Obviously, Bob Herbert isn't the brightest of the dim bulbs populating the esteemed newsroom at the New York Times, but this childish diatribe today ushers him into the realm of Paul Krugman.
George H.W. Bush warned us about “voodoo economics” in 1980, but the ideologues clamped a gag on him and put him on the Gipper’s ticket. For much of the time since then, the madmen of the right have carried the day. They were freed of their remaining few restraints with the ascendance of George W. Bush in 2000.Herbert manages to get through an entire column with somehow failing to mention the words Democrat, Nancy Pelosi, Barney Frank, Fannie Mae, Freddie Mac, Franklin Raines, ACORN, and Barack Obama.
These were the reckless clowns who led us into the foolish multitrillion-dollar debacle in Iraq and who crafted tax policies that enormously benefited millionaires and billionaires while at the same time ran up staggering amounts of government debt. This is the crowd that contributed mightily to the greatest disparities in wealth in the U.S. since the gilded age.
This was the crowd that cut the cords of corporate and financial regulations and in myriad other ways gleefully hacked away at the best interests of the United States.
Now we’re looking into the abyss.
I understand there's an obsession at the New York Times with destroying all things Republican, but at some point can these sages actually step back and review the history of why there's such a mess with the housing market?
It's not as if Herbert has to actually leave his office to do any research. All her needs to do is start here, his own newspaper.
''Fannie Mae has expanded home ownership for millions of families in the 1990's by reducing down payment requirements,'' said Franklin D. Raines, Fannie Mae's chairman and chief executive officer. ''Yet there remain too many borrowers whose credit is just a notch below what our underwriting has required who have been relegated to paying significantly higher mortgage rates in the so-called subprime market.''Google it, Bob. It's not that difficult.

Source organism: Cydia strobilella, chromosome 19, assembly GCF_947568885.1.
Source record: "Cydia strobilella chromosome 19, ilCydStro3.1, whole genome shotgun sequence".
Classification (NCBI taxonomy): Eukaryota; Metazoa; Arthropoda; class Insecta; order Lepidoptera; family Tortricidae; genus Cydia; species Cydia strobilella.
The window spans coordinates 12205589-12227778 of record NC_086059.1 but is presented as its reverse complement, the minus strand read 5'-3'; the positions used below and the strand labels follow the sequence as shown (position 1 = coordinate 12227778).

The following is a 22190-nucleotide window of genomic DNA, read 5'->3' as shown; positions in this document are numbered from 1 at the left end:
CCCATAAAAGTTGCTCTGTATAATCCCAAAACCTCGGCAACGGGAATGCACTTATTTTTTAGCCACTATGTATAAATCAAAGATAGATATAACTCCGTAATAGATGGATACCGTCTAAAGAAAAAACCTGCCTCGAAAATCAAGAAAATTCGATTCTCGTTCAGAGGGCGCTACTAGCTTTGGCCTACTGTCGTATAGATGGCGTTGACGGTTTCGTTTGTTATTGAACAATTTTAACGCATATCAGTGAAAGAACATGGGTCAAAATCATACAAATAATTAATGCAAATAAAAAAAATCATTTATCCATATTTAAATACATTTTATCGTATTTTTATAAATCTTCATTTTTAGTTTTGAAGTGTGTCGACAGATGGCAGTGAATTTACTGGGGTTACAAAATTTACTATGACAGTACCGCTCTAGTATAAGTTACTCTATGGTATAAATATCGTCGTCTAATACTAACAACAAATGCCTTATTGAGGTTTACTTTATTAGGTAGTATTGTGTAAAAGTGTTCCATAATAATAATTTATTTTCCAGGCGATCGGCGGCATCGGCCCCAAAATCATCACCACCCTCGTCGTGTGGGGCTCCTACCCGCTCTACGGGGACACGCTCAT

Demographic information on these borrowers is sketchy. But at least one study indicates that 18 percent of the loans in the subprime market went to black borrowers, compared to 5 per cent of loans in the conventional loan market.
In moving, even tentatively, into this new area of lending, Fannie Mae is taking on significantly more risk, which may not pose any difficulties during flush economic times. But the government-subsidized corporation may run into trouble in an economic downturn, prompting a government rescue similar to that of the savings and loan industry in the 1980's.
This isn't meant to absolve the GOP of any blame, but the media does a grave disservice to the public when it willfully shields the culprits and points the finger at people who are actually trying to help fix this mess.
Is Herbert even aware Congress is at a 10% approval rating?
The 228-205 defeat reflects badly on all concerned, starting with the Democrats who run the House. The majority party is responsible for assembling a majority vote, and Speaker Nancy Pelosi failed in that fundamental task.I'll help Herbert out a bit more here, with a look at Obama and ACORN and more on the history of Democrats defending Fannie Mae and Freddie Mac.
Her highly partisan speech on the floor -- blaming "right-wing ideology of anything goes, no supervision, no discipline, no regulation" for the financial distress -- is no excuse for Republicans to vote no. But it is indicative of the way she has governed for the past two years -- like Tom DeLay without the charm. The cynics are saying Ms. Pelosi deliberately tanked the bill by giving 95 Democrats a pass, knowing failure would hurt John McCain, and given her track record we can see why people would believe it.